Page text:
For 21 years, I ate lactose just fine. It wasn’t until June 2008 that something changed drastically…No more lactose for me!
I was in Philadelphia for my best friend’s college graduation party with my boyfriend, Anthony. Anthony and I had some peanut butter crackers in our hotel room laying around so we decided to have a snack before we left for the party. …DUN DUN DUN!
Little did we know, those peanut butter crackers were being taken off the shelf for traces of salmonella. PROOF.
The two of us got horribly ill for about a week. After we felt better we decided to treat ourselves to a nice lunch down the cape at Brax Landing consisting of fried clams and a bowl of clam chowder! Yum! Right? WRONG.
Within 30 minutes of consuming my ‘oh so creamy’ bowl of clam chowder, I was running to the bathroom. Romantic date, eh?
I felt a bit better but wanted something to cool my stomach down so on the drive home from the cape we stopped at A&W to get root beer floats! YUM! Right? WRONG.
The entire drive home I felt bloated, gassy, nauseas and just down right icky. That’s when I knew I had a problem.
I went to my doctor and told her my symptoms but she just assumed I had Irritable Bowel Syndrome. I don’t blame her, most doctors assumed I had IBS as well because the symptoms are very alike. But something in my brain called foul. I decided to go ahead and get tested for lactose intolerance.
Find out ways to GET TESTED here.
My doctor gave me a very time consuming blood test. I had to get my blood drawn, drink some liquid, wait 30 minutes, get my blood drawn again, and drink some more liquid, wait 30 minutes then get my blood drawn again. I’m not a doctor but I think the point of this test is to see how my body is metabolizing the liquid. If I wasn’t lactose intolerant, the liquid would be dissolved very easily (the lactose enzyme would help digest it and my body could get rid of it). HOWEVER, the results came back to show that I was EXTREMELY lactose intolerant.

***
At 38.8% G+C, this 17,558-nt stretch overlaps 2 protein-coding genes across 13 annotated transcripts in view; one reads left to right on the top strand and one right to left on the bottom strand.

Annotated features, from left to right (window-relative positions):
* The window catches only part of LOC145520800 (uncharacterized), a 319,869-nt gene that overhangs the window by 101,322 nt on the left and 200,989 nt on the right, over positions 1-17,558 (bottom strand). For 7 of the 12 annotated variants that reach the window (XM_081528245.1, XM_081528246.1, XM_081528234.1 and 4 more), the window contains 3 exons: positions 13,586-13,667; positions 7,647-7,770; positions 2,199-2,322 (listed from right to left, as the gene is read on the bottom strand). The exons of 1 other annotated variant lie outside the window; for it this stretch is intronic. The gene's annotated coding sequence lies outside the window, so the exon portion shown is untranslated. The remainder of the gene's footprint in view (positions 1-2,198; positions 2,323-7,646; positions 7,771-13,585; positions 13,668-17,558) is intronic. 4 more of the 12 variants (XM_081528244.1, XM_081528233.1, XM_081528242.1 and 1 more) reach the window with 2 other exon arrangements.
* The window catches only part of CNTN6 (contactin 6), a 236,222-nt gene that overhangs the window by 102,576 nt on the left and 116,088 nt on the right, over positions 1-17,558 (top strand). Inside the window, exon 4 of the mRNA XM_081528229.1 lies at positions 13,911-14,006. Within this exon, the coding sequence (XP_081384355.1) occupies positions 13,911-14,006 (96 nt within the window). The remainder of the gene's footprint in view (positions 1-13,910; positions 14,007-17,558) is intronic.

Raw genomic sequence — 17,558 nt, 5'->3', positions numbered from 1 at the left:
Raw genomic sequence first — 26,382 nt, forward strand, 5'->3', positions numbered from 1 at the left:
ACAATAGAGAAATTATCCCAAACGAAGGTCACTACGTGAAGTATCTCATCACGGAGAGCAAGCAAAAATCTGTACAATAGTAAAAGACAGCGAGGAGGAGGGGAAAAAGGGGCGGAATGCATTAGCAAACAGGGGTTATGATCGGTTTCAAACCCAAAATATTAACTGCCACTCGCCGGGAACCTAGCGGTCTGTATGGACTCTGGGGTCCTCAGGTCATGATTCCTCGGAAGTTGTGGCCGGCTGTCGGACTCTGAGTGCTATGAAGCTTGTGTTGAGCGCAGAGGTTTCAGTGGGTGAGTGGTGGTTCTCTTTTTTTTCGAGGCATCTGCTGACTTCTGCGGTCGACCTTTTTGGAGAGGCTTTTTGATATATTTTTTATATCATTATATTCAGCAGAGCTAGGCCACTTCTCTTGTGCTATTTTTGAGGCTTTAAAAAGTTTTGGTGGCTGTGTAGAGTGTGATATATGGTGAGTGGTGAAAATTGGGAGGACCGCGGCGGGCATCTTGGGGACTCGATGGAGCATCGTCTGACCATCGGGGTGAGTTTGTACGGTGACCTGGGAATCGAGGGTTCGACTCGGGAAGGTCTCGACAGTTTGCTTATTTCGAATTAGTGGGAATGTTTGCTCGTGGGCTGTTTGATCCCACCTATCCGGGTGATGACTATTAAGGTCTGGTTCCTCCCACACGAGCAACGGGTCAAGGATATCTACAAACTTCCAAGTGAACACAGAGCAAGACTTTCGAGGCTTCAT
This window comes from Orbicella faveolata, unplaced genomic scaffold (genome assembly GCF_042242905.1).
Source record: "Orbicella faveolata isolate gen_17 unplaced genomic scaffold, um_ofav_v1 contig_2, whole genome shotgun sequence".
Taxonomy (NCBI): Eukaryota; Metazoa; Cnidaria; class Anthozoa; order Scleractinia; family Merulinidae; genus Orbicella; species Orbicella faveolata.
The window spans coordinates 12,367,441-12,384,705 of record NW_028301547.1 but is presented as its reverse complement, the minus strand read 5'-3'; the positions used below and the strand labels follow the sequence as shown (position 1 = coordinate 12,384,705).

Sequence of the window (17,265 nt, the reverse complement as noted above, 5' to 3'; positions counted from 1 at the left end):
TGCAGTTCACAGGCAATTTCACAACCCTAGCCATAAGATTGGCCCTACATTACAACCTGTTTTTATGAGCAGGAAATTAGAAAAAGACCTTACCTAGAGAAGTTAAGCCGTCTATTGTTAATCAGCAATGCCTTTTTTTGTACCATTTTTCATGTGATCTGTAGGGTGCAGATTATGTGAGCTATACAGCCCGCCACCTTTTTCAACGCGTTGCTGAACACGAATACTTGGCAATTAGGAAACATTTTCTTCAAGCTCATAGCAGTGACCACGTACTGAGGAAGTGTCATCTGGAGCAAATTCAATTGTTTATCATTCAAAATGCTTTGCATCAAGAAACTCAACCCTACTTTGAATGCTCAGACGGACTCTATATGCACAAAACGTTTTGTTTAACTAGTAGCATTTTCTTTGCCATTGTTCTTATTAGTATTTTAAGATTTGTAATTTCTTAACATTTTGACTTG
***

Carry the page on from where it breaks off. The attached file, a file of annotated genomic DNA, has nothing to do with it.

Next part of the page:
My doctor explained to me that when your body has to deal with something really intense (like a stomach flu, or in my case: salmonella poisoning), your stomach stops producing unnecessary enzymes. Your stomach does not need to digest lactose in order to survive, so it stops making those enzymes to help save yourself incase this was a life threatening illness. Bad news is, my stomach never started producing enzymes again! (My boyfriend on the other hand, is fine. Damn you Anthony!)
Here’s an analogy that I think makes it simple to understand: Let’s say your stomach has 10 lactose enzymes in your intestines. Let’s also say that it takes 5 lactose enzymes to digest one slice of pizza. If a NON lactose intolerant person eats a slice of pizza, those enzymes will see the lactose and jump on to help digest it. If you are a LITTLE BIT lactose intolerant, you might be able to have 2 slices of pizza…but once you eat that third slice of pizza your intestines go “HEY! WHAT IS THAT DAIRY STUFF? I DON’T KNOW WHAT TO DO WITH IT! SENSORY OVERLOAD!” and then you feel bloated, gassy, and some even get ill.
I on the other hand, have zero lactose enzymes in my intestines. So the second I eat something that’s even been cooked in butter, I get sick. Good times.
It’s been about 4 years since I became lactose intolerant though, and I’ve learned how to live with it. It gets easier and easier, but it takes some getting used to. With my help, you should be able to Live Without Lactose just fine.